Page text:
“Yeah, I mean, yeah.” He had his hands in his pockets, shrugging his shoulders as he said it. “Dad. I dunno. I was thinking maybe you could let me try a sip.” He pointed to the half-empty bottle sitting on my desk, next to a six-pack.

For a moment I was a little taken aback. It took me a minute to work through what he said. “Come again?”

“Yeah, I mean, it’s just beer, right? I just thought it wouldn’t be right not to try it out. I helped you out quite a bit with its development, you know.”

He had a sophistication about him. He always talked this way, especially when he wanted to coax me into giving him something he wanted. “Son, you are sixteen years old. Maybe five years from now. Maybe.”

“Dad, I just want to try it. How old were you when you had your first drink?”

I was thirteen, I thought. “I was 21,” I responded.

“You’re a terrible liar,” he shot back.

I looked at him with vexation, thinking Jesus, Trevor. Just let the boy have a taste. He’s damn near a grown man in a teenager’s body, anyway. “Come over here. Let me prove to you that you aren’t missing much.”

He drank one giant gulp and spit it out violently, to which we both had a hearty laugh as he pulled himself together.

“All right, all right,” he said. “Point taken. This stuff is gross.”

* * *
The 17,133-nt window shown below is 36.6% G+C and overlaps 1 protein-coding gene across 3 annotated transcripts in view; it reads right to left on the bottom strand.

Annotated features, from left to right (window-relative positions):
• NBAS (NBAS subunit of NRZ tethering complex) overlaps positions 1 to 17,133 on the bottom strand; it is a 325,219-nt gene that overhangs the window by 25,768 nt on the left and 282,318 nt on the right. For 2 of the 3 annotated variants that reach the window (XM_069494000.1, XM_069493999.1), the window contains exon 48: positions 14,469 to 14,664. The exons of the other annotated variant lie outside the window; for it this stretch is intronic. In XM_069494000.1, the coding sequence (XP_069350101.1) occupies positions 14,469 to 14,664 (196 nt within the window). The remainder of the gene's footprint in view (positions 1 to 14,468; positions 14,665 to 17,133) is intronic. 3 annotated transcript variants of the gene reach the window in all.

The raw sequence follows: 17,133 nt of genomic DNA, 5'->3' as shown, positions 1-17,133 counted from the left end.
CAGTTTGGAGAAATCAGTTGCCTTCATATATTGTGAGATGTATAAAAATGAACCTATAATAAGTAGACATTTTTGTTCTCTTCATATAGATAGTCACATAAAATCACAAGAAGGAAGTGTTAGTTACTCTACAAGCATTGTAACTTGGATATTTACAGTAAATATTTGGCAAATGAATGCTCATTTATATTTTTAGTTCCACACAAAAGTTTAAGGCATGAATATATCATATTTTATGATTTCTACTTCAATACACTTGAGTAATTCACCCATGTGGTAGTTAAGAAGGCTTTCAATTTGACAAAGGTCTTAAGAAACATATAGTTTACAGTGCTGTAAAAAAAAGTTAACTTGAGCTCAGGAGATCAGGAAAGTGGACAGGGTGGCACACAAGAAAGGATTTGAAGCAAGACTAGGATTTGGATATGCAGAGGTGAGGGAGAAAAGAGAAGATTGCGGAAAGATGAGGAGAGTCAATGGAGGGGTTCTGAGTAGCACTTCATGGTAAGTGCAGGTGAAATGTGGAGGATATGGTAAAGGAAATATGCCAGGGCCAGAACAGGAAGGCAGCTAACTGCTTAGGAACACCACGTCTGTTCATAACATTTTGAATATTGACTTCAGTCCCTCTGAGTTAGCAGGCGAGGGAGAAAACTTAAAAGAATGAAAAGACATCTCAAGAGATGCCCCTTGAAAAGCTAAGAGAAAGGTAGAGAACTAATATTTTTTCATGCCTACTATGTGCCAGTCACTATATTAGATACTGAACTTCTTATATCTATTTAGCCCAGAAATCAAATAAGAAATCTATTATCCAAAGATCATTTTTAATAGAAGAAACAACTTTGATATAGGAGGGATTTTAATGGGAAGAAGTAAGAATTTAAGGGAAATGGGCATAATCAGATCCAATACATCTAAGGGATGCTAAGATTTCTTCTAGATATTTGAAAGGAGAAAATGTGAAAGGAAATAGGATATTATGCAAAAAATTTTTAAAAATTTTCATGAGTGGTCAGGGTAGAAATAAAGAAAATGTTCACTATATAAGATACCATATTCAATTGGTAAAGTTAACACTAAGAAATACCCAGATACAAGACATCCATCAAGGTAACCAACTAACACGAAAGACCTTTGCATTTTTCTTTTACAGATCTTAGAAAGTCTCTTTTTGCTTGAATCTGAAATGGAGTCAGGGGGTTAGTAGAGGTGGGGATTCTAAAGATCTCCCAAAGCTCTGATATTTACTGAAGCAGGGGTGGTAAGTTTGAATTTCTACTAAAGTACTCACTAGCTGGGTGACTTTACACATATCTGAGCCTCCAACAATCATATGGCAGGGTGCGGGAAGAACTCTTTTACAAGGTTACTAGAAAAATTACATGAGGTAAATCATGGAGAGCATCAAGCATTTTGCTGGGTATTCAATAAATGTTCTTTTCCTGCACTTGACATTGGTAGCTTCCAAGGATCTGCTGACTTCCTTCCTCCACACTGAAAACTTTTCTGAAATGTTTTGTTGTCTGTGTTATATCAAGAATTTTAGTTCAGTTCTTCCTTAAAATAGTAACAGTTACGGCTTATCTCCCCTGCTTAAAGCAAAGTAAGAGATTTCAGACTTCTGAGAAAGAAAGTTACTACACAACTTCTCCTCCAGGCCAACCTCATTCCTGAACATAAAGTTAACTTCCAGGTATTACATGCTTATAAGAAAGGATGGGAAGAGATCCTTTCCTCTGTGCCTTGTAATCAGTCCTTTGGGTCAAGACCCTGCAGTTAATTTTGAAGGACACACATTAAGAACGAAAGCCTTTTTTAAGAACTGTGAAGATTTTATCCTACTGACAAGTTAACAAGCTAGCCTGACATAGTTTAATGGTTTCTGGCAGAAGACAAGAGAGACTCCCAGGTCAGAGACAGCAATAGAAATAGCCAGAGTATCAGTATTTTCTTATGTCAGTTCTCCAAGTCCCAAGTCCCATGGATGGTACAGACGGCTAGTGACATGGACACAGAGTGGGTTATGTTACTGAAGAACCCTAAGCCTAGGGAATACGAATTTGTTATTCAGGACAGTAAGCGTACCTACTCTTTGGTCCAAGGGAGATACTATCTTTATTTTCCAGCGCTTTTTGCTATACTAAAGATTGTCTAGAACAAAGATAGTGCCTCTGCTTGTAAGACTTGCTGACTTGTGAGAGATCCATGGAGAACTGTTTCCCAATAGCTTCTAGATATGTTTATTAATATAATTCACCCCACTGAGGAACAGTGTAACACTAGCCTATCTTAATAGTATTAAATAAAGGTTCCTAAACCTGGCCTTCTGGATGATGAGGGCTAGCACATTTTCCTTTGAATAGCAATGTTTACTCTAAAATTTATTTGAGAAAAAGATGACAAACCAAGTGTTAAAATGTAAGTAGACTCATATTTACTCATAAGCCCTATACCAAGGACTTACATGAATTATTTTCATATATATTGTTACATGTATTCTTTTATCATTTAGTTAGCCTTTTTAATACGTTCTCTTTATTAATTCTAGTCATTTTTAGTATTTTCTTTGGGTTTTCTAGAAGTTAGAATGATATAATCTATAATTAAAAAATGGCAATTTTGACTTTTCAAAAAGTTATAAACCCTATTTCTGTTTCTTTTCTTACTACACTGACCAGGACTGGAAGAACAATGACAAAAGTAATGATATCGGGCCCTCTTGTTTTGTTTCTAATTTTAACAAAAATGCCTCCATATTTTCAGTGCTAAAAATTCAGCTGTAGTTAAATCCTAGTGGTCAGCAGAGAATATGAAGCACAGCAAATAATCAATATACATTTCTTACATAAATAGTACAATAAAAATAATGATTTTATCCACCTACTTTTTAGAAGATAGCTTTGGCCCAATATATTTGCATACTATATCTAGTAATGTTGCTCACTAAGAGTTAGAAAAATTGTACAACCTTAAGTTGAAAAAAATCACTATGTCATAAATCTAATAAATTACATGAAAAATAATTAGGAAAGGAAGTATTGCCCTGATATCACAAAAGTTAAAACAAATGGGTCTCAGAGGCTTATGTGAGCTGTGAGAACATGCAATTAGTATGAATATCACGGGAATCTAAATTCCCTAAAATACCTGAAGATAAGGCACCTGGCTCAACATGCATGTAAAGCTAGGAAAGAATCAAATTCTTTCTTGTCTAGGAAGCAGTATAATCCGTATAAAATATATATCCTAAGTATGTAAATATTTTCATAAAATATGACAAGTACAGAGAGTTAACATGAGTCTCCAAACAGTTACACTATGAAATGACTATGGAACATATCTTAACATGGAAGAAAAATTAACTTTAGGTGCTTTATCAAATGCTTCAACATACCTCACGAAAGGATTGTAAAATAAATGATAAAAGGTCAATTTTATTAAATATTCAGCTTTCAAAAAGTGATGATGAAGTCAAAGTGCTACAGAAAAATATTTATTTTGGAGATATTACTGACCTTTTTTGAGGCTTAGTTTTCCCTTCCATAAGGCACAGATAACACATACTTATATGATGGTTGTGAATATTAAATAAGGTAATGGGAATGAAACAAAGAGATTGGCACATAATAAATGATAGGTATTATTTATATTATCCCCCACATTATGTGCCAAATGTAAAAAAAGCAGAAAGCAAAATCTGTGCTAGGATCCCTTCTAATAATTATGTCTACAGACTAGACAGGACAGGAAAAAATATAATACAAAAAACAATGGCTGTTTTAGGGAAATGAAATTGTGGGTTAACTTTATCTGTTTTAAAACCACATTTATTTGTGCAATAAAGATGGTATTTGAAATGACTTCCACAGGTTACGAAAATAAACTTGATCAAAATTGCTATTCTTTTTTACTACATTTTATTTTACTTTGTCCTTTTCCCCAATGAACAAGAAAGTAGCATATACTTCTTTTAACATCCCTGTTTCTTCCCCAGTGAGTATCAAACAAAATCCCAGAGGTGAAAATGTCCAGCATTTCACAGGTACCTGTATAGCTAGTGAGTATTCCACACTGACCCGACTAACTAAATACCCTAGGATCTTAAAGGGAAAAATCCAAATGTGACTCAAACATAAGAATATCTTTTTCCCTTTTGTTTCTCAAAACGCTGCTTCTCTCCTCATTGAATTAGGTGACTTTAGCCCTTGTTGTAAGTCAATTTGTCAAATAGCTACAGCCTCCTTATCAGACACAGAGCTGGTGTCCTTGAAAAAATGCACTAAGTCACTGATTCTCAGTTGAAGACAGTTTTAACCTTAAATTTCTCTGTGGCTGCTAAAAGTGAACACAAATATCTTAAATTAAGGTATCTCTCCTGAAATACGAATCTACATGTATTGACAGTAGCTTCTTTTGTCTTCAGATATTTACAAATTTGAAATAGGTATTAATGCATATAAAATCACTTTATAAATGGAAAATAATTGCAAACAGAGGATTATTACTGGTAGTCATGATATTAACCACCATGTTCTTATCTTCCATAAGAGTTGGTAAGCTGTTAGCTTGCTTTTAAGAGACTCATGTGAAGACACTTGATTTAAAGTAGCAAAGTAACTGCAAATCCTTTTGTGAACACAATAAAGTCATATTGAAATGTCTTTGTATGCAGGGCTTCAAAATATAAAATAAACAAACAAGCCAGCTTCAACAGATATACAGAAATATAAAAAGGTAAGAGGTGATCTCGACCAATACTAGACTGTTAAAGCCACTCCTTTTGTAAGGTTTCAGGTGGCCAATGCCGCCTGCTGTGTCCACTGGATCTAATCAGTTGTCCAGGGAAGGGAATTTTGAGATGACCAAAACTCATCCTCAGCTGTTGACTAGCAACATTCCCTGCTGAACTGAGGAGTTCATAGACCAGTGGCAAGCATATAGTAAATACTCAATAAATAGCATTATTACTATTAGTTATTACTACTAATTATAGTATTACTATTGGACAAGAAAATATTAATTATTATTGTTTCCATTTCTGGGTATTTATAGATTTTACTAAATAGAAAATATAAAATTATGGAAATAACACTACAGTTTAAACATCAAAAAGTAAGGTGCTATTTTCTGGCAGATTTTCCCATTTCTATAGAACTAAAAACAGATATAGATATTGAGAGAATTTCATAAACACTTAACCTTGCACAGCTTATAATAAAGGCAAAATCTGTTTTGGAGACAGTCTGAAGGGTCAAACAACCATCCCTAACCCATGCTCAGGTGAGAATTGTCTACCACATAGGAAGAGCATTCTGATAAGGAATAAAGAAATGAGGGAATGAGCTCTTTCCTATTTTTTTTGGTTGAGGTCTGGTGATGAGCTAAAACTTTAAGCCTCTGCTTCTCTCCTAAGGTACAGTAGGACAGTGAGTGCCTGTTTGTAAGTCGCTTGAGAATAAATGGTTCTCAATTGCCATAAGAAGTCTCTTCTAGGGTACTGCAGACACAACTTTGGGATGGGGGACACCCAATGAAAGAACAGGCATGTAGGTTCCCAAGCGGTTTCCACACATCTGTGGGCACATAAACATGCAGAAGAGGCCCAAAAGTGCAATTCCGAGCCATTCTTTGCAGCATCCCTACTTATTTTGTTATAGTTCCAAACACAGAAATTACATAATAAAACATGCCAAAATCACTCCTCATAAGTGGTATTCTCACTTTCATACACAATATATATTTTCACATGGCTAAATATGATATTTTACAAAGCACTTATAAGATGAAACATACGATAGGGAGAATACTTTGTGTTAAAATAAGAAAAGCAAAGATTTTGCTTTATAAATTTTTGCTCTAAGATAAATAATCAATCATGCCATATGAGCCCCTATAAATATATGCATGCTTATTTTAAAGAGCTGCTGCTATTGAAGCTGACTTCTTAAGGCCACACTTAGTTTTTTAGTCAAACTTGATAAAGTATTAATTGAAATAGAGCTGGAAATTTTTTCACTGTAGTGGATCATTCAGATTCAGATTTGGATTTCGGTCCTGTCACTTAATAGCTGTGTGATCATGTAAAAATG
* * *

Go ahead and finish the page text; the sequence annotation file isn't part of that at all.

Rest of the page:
I went to bed later. When I got up the next morning and came into my office, the six-pack was gone.


Naturally I hounded him about it, and decided to ground him for two months after he fessed up to taking the beer for a party with his friends the next evening. I might have stopped at one month if he hadn’t tried to pin the blame on Gustavo, our gardener. Gustavo had no key to the house, for one. And two, he only drank Modelo. I knew because that was my compensation for him on many occasions during the hard times. I told Jonah he was the dumbest smart kid I ever knew. And I was worried, but I convinced myself that boys would be boys and that was the end of it. 

Six months of seeming normalcy followed that little charade. Jonah never acted out of the ordinary, as far as I could tell. But I got a call from his principle one day his senior year, and that was the day everything changed.

A bottle of vodka had been found in Jonah’s locker. Apparently, he smelled of liquor and had been acting brazenly. At first, I thought I was being pranked. This wasn’t my precocious, Stanford-bound Jonah, surely. But he arrived at home shortly after, and I could see a redness in his eyes I had never seen before. Looking back on it now, I think that image of him is what hurts the most. Just picturing him that way.